1b: Changing understandings over time
The meanings young people attached to the diagnostic label changed over time. Some were described as having sudden points of realisation; others showed increasing or decreasing acceptance of “being autistic” with age. Jonathan’s parent (Y6) reported that he was initially accepting of the diagnosis but has since “realised” and had become “embarrassed”. Likewise, his teacher identified a change when they started planning for secondary school transition:
Understanding autism, that’s the thing that, Year 6 it’s suddenly hit him. He has had quite out-of-the-blue meltdowns, crying proper tears […] which we’ve never seen before […] He’s expressed he doesn’t understand why he got this, why he has caught this and we’ve explained that he hasn’t caught anything […] everybody is special and unique and you too. So we’ve had to read books about famous people who are autistic who’ve actually made great things of their lives […].I think it has just dawned on him now that this is not going away, I’ve got this forever' (Jonathan’s teacher, Y6).
In Y7, Jonathan had been uncomfortable being referred to as “autistic”, but when asked about his diagnosis in Y8 said “Yeah, I’m getting there […] I’m 50%”.
Conversely, Jenny had shared her diagnosis in Y7 but felt she had consequently been treated differently, and in Y9 she reported she had made a new friendship group, from whom she had chosen to keep her diagnosis hidden.
Adults tried to support acceptance of diagnosis by presenting autism as an inherent part of the person, or by framing difference in a constructive way. Jonathan's parent (Y7) said she kept reiterating to him that autism is “who you are. That’s just your personality”. Simon’s teacher used the analogy of different operating systems attributed to neurodiversity advocate, Steve Silberman (2016):
I explain that it’s just like two different brains, one is like a Microsoft computer and one is an Apple computer, and you all get the same outcomes but it’s just that you think differently. (Simon’s teacher, Y7)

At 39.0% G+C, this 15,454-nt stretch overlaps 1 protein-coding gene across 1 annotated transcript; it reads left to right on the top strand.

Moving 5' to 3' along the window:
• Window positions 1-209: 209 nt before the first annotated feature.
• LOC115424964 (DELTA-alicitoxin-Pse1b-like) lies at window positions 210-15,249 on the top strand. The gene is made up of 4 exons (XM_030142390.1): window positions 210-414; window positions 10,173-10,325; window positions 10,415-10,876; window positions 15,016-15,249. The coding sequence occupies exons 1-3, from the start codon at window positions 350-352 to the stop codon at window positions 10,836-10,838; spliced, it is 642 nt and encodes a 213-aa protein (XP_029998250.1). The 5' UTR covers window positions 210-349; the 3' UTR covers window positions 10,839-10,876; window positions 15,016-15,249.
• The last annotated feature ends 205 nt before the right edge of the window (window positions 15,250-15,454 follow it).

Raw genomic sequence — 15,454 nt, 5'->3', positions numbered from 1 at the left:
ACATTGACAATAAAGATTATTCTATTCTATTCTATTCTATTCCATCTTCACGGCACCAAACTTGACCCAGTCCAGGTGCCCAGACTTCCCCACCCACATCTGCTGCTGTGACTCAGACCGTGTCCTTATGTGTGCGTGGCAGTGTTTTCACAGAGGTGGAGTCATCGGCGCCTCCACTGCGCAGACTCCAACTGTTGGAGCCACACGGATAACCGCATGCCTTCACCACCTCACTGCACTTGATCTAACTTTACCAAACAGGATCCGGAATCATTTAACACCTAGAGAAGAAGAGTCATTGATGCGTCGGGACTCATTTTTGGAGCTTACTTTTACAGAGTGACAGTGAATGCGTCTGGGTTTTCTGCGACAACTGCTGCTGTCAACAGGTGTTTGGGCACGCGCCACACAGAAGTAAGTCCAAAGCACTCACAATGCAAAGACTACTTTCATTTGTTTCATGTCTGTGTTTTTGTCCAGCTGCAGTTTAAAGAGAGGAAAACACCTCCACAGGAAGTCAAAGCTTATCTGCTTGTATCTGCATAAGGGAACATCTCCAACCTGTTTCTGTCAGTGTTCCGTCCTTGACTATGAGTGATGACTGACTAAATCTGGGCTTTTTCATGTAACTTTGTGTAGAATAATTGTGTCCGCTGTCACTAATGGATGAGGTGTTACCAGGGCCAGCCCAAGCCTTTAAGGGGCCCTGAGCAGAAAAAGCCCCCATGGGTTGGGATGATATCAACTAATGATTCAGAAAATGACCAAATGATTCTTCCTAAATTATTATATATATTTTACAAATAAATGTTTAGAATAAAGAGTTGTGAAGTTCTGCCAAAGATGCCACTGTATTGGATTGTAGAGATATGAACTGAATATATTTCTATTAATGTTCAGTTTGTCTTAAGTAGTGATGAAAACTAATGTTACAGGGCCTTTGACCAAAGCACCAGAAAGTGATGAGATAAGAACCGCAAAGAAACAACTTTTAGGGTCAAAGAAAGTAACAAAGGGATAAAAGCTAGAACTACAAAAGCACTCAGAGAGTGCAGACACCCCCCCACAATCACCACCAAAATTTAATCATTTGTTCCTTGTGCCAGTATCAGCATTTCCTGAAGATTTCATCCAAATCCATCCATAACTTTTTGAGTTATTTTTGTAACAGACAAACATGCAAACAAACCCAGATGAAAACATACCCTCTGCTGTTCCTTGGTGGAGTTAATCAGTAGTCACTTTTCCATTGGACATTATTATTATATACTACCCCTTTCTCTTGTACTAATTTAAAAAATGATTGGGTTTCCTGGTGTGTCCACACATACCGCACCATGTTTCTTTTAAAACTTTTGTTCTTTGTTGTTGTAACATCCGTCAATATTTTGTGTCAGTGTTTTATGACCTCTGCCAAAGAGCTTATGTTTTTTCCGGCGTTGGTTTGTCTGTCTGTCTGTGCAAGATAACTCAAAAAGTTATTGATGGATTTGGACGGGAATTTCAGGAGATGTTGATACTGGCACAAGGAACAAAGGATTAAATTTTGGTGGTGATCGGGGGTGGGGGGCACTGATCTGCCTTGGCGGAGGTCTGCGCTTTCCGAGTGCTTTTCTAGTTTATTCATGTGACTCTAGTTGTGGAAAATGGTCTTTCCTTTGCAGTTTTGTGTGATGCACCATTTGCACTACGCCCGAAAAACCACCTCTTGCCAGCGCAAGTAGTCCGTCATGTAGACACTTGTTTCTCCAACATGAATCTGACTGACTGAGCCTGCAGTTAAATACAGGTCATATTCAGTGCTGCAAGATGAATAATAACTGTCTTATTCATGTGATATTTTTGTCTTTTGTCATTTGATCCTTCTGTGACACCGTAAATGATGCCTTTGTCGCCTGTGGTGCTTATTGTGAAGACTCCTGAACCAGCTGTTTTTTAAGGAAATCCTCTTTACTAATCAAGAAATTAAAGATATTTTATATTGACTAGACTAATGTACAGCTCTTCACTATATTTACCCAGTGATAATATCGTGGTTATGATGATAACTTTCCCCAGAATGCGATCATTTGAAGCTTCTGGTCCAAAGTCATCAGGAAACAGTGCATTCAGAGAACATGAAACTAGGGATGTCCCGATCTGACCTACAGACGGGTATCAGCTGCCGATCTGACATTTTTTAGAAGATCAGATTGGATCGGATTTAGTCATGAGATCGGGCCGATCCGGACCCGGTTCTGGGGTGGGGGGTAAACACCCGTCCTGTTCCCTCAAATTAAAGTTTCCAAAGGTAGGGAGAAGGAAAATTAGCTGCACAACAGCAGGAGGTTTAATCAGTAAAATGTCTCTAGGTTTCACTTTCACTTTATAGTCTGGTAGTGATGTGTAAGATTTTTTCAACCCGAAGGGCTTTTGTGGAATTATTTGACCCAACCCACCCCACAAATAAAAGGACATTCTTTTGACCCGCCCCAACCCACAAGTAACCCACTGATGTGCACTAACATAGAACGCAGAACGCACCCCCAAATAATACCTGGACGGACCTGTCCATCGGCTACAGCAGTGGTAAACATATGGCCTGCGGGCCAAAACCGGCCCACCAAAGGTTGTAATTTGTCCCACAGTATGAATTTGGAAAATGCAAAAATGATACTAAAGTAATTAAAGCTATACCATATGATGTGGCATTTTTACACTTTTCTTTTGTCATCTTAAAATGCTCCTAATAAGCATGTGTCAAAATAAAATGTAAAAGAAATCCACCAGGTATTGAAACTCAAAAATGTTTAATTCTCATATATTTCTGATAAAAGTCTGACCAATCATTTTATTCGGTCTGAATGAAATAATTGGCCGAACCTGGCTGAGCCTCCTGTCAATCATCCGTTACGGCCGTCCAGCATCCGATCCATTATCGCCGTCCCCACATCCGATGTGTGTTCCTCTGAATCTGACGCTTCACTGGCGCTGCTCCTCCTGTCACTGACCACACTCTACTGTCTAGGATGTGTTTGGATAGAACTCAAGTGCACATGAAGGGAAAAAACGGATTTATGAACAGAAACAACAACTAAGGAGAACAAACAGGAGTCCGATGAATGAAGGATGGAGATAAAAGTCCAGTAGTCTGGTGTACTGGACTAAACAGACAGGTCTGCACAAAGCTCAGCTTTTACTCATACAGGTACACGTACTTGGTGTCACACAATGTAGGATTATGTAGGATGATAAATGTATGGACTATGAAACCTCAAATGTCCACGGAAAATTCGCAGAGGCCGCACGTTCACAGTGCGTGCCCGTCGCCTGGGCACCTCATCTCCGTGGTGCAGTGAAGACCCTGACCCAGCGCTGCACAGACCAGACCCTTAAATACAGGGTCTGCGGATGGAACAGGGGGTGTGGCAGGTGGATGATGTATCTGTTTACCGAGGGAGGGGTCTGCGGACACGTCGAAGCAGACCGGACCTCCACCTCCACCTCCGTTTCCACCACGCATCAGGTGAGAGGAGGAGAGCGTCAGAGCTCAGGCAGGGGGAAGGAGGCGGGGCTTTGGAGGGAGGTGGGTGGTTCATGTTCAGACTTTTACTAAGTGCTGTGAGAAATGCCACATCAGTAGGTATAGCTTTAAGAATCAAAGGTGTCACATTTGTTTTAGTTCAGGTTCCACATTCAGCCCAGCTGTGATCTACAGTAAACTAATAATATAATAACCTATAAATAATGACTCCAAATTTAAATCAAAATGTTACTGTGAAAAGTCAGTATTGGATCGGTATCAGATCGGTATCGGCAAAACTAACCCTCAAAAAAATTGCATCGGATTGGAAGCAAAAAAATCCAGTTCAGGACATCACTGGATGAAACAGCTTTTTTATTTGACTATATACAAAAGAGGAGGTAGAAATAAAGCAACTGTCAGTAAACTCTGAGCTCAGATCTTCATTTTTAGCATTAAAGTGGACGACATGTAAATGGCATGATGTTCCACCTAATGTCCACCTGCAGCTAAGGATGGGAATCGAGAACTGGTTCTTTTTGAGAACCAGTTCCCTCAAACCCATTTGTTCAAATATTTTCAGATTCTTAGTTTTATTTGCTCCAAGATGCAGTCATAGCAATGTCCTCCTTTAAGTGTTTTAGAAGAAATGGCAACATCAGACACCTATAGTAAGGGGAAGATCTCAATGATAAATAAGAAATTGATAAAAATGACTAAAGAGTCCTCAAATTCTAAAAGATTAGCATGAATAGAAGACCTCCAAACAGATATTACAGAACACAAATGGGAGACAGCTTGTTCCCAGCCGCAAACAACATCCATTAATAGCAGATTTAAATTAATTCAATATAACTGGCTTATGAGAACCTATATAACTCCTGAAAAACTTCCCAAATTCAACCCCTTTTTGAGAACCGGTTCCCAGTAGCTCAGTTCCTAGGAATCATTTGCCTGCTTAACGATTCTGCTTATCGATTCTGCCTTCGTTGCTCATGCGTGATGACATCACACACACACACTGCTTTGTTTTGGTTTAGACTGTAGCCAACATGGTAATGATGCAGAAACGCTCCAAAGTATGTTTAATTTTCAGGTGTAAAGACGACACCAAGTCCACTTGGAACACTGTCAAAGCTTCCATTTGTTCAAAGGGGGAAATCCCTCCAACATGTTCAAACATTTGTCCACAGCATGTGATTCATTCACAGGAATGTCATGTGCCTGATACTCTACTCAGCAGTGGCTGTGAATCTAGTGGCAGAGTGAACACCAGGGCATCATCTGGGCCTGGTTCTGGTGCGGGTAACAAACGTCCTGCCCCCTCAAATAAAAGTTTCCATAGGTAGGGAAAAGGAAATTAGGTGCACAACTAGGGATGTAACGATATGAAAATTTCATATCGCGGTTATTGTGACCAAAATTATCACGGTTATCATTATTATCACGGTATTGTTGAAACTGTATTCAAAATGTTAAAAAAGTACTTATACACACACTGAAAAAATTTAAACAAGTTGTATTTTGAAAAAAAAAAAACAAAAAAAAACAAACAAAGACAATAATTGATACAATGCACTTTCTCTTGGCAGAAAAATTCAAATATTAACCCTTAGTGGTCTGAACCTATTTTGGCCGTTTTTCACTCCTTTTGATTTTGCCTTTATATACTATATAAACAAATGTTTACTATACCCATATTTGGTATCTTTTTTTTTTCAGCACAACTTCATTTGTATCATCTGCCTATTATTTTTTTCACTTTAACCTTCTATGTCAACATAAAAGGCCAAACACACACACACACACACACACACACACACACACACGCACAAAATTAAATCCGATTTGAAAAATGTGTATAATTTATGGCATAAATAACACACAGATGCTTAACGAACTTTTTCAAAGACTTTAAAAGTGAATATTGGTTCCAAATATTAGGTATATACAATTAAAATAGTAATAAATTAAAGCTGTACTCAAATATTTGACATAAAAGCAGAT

Justin's parent (Y6) reflected that acceptance and understanding of autism was a family project. As a family, they had bought books and been to talks as “it affects us all' and “it’s sort of like a learning curve for all of us”.
1c: Social camouflaging at school
Many young people, even those who construed their diagnosis positively, were keen to keep it private. Parents reported that their child would “act” at school to convince others that they were “like everybody else”. They also described the impact of camouflaging at school on emotional wellbeing and behaviour. Justin's parent (Y6) said “because he has held it together all day at school, when he is home, he is a total wreck”. Other parents also described distressed behaviour:
He is storing it up and he is controlling himself and managing himself and by the time he gets home his self-management is lost and the smallest thing, you know if that fell on the floor, that would be enough for a flying rage, (Alistair's parent, Y6)
He acts fine, so he goes under the radar a lot, so they actually find him ‘normal’ to a degree and then he comes home, and everything basically erupts.” (Jonathan’s parent Y8).
Some teachers were aware that there were differences in how young people presented at school and home but, in contrast to parents, did not identify the school environment as a stressor:
From my experience I’ve got several students at school who present really well at school, and then they go home and it’s absolutely chaotic […]. You know, it could be the stress that we’re minimising, that kind of all floods out. (Simon’s teacher Y7).